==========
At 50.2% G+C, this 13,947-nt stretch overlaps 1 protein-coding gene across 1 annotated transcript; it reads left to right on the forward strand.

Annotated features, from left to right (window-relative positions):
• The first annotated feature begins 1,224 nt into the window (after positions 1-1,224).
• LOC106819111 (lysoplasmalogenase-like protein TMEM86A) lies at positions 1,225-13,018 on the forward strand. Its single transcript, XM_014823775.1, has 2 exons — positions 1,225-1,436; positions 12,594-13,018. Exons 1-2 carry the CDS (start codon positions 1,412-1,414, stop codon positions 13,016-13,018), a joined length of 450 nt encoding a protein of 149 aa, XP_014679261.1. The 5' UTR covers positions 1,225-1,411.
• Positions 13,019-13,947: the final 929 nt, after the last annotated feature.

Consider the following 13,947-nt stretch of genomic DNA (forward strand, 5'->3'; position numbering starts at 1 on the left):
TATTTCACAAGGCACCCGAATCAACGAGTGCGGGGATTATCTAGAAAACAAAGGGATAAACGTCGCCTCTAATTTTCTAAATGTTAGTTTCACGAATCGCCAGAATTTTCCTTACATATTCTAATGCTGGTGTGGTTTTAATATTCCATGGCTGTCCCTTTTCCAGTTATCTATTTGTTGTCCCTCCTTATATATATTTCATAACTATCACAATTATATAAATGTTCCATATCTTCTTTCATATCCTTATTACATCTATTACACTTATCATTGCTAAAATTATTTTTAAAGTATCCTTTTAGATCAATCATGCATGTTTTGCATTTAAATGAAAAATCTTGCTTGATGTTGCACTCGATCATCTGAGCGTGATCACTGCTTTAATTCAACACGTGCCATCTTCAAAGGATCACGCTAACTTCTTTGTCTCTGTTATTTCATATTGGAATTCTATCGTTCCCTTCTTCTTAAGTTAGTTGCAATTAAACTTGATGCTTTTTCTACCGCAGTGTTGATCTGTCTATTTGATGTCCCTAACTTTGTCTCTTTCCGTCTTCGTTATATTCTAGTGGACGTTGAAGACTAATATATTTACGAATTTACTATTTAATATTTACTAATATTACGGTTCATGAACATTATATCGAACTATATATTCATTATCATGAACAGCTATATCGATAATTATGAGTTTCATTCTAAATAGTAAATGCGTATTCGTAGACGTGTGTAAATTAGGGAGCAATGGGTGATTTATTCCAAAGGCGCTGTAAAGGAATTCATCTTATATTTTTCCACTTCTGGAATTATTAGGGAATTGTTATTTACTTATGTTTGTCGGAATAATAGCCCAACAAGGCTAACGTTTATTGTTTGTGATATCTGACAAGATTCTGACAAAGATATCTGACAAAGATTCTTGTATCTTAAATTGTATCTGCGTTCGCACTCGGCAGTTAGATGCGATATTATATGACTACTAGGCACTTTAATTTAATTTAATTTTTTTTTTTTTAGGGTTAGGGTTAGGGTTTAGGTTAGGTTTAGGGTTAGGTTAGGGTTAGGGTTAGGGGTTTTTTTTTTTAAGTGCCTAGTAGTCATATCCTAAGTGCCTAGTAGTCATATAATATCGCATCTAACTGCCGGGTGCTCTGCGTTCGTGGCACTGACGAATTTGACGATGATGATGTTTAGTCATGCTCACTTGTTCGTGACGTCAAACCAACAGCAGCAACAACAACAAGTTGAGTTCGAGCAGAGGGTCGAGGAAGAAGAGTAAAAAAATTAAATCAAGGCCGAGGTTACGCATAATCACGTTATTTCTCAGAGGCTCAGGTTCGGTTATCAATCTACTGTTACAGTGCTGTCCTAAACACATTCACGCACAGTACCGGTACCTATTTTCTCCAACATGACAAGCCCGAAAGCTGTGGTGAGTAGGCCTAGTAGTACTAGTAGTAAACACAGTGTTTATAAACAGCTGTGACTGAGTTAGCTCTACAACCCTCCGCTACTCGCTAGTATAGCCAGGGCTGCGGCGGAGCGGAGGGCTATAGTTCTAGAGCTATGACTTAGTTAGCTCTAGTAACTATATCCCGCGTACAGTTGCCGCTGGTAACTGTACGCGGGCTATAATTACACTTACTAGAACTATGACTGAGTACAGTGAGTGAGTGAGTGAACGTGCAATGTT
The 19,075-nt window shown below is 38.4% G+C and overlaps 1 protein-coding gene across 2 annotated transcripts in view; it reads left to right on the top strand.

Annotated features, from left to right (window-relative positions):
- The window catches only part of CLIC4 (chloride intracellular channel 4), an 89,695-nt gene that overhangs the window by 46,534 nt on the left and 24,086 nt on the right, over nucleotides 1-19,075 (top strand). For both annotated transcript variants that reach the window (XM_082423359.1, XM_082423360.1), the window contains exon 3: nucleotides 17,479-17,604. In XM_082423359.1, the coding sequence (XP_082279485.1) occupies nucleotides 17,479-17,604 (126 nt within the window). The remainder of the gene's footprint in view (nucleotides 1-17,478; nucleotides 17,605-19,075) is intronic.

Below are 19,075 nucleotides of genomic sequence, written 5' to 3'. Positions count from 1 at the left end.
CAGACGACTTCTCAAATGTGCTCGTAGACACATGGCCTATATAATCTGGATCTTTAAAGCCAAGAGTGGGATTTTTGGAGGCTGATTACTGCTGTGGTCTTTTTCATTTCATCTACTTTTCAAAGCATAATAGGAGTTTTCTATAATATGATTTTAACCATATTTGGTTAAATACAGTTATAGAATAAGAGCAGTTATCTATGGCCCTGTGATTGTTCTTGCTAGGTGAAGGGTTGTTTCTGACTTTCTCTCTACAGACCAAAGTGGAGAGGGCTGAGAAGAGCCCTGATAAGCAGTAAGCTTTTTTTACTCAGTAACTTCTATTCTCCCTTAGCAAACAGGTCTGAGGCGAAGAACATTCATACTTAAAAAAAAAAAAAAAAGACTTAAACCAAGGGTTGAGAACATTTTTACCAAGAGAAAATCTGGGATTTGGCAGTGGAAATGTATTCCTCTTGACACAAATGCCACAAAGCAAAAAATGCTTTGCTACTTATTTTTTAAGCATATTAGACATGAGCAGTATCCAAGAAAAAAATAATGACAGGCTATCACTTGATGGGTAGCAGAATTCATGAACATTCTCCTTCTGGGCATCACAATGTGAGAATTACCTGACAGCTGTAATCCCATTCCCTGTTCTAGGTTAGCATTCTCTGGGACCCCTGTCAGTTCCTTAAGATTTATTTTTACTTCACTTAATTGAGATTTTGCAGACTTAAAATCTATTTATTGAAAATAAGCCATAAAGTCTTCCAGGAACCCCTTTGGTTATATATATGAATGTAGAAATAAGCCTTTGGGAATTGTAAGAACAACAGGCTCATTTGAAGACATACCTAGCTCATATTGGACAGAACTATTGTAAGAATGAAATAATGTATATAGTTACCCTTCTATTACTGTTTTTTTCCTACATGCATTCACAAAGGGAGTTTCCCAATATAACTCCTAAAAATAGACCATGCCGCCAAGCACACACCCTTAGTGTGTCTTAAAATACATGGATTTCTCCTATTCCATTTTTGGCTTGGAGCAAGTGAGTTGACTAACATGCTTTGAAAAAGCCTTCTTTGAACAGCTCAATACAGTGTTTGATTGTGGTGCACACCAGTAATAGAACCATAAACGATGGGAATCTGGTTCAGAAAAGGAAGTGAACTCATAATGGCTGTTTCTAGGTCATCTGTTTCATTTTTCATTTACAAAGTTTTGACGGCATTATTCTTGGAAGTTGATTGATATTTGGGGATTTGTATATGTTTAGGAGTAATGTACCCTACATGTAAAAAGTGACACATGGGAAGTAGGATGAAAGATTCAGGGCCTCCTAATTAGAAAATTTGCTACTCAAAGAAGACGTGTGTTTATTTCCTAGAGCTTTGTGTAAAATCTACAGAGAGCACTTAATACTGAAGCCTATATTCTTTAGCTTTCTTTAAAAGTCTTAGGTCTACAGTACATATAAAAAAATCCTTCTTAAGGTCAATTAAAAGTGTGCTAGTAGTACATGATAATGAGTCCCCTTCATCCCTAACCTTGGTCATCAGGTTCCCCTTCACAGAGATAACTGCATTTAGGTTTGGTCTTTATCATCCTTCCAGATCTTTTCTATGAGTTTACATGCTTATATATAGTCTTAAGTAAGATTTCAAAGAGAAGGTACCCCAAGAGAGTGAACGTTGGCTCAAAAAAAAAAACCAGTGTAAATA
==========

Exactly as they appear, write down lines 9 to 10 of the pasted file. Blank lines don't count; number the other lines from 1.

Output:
Annotated features, from left to right (window-relative positions):
- The window catches only part of CLIC4 (chloride intracellular channel 4), an 89,695-nt gene that overhangs the window by 46,534 nt on the left and 24,086 nt on the right, over nucleotides 1-19,075 (top strand). For both annotated transcript variants that reach the window (XM_082423359.1, XM_082423360.1), the window contains exon 3: nucleotides 17,479-17,604. In XM_082423359.1, the coding sequence (XP_082279485.1) occupies nucleotides 17,479-17,604 (126 nt within the window). The remainder of the gene's footprint in view (nucleotides 1-17,478; nucleotides 17,605-19,075) is intronic.